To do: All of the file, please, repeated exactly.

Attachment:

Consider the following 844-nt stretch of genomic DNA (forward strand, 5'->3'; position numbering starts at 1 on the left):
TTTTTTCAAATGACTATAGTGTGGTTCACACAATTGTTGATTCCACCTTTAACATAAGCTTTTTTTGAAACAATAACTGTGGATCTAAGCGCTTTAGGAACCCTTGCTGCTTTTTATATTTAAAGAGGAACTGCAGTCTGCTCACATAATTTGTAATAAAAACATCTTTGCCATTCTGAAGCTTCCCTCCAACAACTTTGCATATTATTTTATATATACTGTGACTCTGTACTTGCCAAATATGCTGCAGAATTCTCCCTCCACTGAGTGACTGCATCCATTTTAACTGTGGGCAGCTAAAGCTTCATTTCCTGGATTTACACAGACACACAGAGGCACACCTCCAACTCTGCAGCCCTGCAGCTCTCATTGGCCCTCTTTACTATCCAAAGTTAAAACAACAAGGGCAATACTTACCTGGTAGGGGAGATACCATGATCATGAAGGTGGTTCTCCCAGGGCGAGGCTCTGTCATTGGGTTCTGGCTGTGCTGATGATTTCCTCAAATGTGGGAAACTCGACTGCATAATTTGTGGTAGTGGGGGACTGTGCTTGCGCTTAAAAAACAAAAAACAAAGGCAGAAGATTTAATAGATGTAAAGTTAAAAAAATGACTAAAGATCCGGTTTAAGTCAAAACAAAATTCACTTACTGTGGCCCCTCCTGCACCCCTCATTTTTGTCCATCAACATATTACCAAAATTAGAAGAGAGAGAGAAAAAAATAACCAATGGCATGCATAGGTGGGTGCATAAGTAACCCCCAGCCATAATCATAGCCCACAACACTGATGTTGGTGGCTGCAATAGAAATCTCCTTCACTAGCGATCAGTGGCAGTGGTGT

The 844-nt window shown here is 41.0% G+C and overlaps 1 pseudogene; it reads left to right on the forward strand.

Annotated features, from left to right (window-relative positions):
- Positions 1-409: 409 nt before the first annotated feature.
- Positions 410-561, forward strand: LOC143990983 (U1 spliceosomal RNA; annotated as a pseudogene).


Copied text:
Consider the following 844-nt stretch of genomic DNA (forward strand, 5'->3'; position numbering starts at 1 on the left):
TTTTTTCAAATGACTATAGTGTGGTTCACACAATTGTTGATTCCACCTTTAACATAAGCTTTTTTTGAAACAATAACTGTGGATCTAAGCGCTTTAGGAACCCTTGCTGCTTTTTATATTTAAAGAGGAACTGCAGTCTGCTCACATAATTTGTAATAAAAACATCTTTGCCATTCTGAAGCTTCCCTCCAACAACTTTGCATATTATTTTATATATACTGTGACTCTGTACTTGCCAAATATGCTGCAGAATTCTCCCTCCACTGAGTGACTGCATCCATTTTAACTGTGGGCAGCTAAAGCTTCATTTCCTGGATTTACACAGACACACAGAGGCACACCTCCAACTCTGCAGCCCTGCAGCTCTCATTGGCCCTCTTTACTATCCAAAGTTAAAACAACAAGGGCAATACTTACCTGGTAGGGGAGATACCATGATCATGAAGGTGGTTCTCCCAGGGCGAGGCTCTGTCATTGGGTTCTGGCTGTGCTGATGATTTCCTCAAATGTGGGAAACTCGACTGCATAATTTGTGGTAGTGGGGGACTGTGCTTGCGCTTAAAAAACAAAAAACAAAGGCAGAAGATTTAATAGATGTAAAGTTAAAAAAATGACTAAAGATCCGGTTTAAGTCAAAACAAAATTCACTTACTGTGGCCCCTCCTGCACCCCTCATTTTTGTCCATCAACATATTACCAAAATTAGAAGAGAGAGAGAAAAAAATAACCAATGGCATGCATAGGTGGGTGCATAAGTAACCCCCAGCCATAATCATAGCCCACAACACTGATGTTGGTGGCTGCAATAGAAATCTCCTTCACTAGCGATCAGTGGCAGTGGTGT

The 844-nt window shown here is 41.0% G+C and overlaps 1 pseudogene; it reads left to right on the forward strand.

Annotated features, from left to right (window-relative positions):
- Positions 1-409: 409 nt before the first annotated feature.
- Positions 410-561, forward strand: LOC143990983 (U1 spliceosomal RNA; annotated as a pseudogene).